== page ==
I find it remarkable that so many of these demagogues recoil at the very mention of the phrase “separation of church and state.” (Try it sometime. Use those words in front of some politicking preacher, and see if he doesn’t look at you like you just dropped an f-bomb on his grandma.)

Contrary to popular belief, Thomas Jefferson did not come up with that concept. Jesus did.


The notoriously manipulative, sanctimonious Pharisees came to Jesus with a question meant to trap him in his words: Should a man of God pay taxes? If he said yes, they could accuse him of promoting idolatry by putting the government ahead of God, or some such nonsense; if he said no, they could accuse him of attempting to undermine the government.

Jesus wasn’t having ANY of it. He saw through their nonsense and offered an unimpeachable response: “Render to Caesar the things that are Caesar’s, and render to God the things that are God’s.” With that simple but profound statement, Jesus delineated the roles of religion and politics and made it clear that they are two distinct concepts that serve different purposes and have little bearing on each other.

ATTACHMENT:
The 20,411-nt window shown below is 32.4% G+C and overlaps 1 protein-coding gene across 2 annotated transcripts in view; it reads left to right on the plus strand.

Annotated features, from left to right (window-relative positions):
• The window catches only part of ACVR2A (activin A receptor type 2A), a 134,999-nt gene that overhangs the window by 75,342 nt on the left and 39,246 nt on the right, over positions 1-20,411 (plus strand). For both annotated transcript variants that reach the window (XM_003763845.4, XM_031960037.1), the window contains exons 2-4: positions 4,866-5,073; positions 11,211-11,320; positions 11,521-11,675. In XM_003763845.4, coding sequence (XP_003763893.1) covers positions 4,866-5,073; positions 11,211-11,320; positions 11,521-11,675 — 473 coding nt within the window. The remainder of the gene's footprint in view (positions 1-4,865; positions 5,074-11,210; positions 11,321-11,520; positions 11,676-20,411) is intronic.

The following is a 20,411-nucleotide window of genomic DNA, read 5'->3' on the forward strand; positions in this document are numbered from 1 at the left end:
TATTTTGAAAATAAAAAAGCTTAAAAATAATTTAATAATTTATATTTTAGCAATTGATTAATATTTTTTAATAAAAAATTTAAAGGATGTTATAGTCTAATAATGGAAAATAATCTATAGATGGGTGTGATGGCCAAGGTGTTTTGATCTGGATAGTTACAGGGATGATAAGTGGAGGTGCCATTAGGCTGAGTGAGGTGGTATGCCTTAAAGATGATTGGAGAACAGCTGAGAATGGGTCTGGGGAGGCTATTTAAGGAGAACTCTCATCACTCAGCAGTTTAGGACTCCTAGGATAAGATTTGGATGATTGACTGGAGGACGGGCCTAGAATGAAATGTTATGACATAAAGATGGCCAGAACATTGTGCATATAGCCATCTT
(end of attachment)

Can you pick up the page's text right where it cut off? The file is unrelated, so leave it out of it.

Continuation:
I render to God when I live my life in a manner consistent with my understanding of His will for me. I render to Caesar when I participate in the political process and try to support others’ right to live their lives in a manner that is consistent with their understanding of God’s will for them.

If people have a problem with that, they can take it up with Jesus. He’s got way more patience with Pharisees than I do.